The file simple_calc.cup contains the CUP grammar for the calculator parser (without semantics actions). Notice the section that specifies the precedence and associativity of the terminals symbols:

precedence nonassoc ELSE; precedence right OR; precedence right AND; precedence nonassoc NOT; precedence left EQ, LT, GT, LE, GE, NE; precedence left PLUS, MINUS; precedence left TIMES, DIV;It lists the terminals in order of precedence, from lower to higher. Thus,

`TIMES`

and `DIV`

have the highest precedence. For
example, `1+3*4`

is equivalent to `1+(3*4)`

since
`TIMES`

has higher precedence than `PLUS`

. In addition, the
keywords left, right, and nonassoc indicate that the operators have
left, right, or no associativity at all, respectively. This means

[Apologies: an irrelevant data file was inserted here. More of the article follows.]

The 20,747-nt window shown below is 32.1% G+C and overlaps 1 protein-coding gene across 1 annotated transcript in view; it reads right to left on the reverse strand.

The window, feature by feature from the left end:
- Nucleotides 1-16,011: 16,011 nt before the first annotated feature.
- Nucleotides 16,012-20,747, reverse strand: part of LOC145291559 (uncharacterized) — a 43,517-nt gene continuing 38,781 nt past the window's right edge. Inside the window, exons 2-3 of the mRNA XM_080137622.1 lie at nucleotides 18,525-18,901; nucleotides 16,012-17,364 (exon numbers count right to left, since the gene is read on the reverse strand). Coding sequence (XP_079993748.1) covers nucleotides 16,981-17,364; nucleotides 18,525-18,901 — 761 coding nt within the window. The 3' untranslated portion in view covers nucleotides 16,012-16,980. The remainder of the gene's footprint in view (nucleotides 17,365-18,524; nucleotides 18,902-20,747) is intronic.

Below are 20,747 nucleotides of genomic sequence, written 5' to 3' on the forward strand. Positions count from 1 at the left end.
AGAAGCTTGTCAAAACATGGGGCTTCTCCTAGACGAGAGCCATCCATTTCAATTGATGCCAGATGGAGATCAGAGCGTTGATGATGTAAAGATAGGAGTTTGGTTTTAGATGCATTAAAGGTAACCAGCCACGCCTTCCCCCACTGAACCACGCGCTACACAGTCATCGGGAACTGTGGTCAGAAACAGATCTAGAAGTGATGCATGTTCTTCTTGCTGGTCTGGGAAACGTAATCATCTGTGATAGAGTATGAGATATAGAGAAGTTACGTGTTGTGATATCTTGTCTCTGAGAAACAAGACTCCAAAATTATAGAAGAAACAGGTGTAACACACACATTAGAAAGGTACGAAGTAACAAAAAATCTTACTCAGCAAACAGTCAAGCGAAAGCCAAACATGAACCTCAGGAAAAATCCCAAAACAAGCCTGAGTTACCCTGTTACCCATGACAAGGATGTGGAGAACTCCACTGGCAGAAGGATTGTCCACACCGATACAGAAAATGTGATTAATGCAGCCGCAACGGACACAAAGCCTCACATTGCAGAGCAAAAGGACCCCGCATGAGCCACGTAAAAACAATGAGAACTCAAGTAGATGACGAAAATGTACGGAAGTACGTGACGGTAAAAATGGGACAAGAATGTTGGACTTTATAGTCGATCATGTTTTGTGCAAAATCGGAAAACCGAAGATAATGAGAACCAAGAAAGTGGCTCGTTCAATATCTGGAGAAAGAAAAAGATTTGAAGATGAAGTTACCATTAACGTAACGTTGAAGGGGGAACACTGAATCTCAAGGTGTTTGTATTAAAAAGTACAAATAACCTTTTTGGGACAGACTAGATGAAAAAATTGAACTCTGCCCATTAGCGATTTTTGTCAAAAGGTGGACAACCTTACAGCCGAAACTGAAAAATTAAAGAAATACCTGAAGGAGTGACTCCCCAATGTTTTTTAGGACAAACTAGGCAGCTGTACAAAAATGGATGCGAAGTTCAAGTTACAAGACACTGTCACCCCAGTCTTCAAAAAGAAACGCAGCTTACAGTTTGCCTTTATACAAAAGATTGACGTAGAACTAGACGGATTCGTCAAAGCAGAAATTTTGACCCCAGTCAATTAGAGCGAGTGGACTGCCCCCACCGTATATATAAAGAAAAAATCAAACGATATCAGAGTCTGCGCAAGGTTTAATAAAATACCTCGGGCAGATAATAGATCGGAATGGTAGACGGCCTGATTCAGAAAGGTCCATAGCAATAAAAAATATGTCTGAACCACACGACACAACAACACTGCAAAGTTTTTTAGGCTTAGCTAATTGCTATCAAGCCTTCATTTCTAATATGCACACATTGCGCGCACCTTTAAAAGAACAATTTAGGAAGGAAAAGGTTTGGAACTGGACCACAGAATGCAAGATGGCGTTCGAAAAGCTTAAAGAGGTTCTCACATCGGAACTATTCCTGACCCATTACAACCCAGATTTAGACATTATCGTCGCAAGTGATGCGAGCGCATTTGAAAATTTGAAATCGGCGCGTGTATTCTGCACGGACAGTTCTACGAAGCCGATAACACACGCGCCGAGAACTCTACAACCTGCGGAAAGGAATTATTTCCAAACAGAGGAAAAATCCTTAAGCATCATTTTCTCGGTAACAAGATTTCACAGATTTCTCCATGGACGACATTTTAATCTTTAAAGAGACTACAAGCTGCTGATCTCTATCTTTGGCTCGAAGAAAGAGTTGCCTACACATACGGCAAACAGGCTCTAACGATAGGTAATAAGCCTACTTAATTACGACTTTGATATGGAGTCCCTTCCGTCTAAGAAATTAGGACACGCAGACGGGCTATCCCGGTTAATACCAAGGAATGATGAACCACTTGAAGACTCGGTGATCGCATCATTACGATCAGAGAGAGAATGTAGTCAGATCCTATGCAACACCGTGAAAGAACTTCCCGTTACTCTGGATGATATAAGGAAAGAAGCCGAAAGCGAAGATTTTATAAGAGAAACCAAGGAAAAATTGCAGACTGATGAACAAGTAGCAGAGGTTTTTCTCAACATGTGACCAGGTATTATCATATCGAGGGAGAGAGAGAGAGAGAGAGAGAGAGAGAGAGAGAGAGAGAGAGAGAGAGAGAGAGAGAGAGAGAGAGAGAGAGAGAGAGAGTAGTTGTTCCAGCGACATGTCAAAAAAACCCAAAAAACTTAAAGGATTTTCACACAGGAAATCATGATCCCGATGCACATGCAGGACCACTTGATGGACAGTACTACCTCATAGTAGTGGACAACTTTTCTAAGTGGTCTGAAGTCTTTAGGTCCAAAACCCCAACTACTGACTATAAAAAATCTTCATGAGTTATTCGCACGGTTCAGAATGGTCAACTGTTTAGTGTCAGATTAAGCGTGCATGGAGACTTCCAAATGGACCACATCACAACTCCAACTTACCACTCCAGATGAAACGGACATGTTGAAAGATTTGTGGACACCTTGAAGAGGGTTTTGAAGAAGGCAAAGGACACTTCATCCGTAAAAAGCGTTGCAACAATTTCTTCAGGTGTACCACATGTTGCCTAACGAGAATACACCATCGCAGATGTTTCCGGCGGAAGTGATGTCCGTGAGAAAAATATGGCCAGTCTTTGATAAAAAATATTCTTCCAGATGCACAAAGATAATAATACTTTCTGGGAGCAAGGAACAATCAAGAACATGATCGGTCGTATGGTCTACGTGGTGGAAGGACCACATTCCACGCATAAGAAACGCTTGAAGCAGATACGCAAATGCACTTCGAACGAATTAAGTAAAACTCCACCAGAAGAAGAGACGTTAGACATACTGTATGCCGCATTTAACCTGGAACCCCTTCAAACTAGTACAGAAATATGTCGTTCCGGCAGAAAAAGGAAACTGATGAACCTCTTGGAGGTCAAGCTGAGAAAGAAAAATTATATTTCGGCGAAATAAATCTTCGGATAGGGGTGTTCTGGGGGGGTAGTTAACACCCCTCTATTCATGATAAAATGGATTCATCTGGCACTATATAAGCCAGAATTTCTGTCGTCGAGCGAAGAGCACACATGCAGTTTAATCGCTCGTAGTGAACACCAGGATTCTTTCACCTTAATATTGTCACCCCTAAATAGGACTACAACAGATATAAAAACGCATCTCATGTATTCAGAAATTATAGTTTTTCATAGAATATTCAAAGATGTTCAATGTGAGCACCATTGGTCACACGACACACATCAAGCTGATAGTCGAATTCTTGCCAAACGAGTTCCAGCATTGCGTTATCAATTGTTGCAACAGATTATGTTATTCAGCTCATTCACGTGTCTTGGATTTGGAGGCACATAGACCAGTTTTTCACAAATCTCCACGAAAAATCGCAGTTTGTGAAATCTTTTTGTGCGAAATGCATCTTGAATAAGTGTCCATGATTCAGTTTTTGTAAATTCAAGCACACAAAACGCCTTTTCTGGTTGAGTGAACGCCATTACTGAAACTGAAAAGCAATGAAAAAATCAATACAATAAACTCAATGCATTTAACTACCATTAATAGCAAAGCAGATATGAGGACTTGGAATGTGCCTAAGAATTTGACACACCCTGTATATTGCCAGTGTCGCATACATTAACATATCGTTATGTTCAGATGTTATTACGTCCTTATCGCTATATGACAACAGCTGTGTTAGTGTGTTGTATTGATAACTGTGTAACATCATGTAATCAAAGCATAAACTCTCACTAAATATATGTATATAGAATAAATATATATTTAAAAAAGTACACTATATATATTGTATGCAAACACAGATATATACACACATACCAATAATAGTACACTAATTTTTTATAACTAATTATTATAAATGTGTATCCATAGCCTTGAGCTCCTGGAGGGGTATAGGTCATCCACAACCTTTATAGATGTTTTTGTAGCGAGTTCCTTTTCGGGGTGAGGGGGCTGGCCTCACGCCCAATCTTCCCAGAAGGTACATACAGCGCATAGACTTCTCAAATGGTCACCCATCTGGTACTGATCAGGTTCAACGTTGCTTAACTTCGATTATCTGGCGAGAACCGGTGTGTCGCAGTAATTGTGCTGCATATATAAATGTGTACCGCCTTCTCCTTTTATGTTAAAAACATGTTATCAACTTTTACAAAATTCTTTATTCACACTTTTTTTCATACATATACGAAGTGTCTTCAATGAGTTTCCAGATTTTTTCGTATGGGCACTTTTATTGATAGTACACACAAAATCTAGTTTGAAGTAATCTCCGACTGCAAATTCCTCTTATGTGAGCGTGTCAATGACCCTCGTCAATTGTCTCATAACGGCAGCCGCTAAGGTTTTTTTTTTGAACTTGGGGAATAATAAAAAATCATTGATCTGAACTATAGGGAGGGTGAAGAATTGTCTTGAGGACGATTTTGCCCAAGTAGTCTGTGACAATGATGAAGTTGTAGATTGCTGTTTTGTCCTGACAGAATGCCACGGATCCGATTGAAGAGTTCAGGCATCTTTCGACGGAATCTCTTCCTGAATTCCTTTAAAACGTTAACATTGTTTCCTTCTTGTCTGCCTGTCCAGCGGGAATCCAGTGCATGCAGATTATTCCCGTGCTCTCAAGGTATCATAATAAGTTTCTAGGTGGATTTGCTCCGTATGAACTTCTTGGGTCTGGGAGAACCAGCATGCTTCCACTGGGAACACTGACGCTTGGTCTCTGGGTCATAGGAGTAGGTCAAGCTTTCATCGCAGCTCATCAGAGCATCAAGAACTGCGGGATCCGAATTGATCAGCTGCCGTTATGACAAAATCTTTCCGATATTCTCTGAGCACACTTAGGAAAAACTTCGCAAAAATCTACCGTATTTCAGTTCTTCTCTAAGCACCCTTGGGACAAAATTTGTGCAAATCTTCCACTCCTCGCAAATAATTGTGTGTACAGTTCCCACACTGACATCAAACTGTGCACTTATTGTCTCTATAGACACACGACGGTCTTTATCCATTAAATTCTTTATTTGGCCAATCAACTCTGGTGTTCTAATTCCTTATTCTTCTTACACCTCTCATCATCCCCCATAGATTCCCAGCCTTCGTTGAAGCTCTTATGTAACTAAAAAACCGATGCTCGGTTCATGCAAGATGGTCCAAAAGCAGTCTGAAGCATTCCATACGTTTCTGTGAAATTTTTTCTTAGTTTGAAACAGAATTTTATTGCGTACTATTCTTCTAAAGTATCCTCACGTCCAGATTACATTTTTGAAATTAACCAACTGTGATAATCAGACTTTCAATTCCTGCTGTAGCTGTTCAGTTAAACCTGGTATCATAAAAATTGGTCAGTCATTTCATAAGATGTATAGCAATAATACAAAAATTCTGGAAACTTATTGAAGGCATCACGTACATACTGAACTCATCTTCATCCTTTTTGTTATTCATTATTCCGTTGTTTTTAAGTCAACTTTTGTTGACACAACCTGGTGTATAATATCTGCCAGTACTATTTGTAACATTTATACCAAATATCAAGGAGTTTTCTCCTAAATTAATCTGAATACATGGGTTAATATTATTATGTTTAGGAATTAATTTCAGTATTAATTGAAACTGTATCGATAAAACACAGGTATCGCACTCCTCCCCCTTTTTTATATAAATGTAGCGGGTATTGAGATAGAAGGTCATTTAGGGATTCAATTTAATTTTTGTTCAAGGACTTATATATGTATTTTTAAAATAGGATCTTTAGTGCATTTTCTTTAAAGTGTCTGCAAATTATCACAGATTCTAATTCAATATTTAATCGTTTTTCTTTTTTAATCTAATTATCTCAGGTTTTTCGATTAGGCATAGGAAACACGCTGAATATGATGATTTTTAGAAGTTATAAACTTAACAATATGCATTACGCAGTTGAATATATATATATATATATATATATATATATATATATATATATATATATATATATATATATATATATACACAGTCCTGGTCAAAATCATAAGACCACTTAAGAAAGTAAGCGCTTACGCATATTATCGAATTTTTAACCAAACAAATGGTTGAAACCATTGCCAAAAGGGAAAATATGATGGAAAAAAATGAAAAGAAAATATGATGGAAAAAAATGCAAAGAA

that `1+2+3`

is equivalent to `(1+2)+3`

, while `(x and y and z)`

is equivalent to `(x and (y and z))`

. This list is
very important for helping CUP resolve shift-reduce conflicts. The
reason that we set `ELSE`

to the lowest precendence is to resolve
the infamous if-then-else conflict: It basically means that we always
shift in case of nested if-then-elses.
Another thing to notice is that, when there is a choice, left recursion is preferred from right recursion, such as in:

expl ::= expl COMMA exp | exp

fegaras 2012-01-10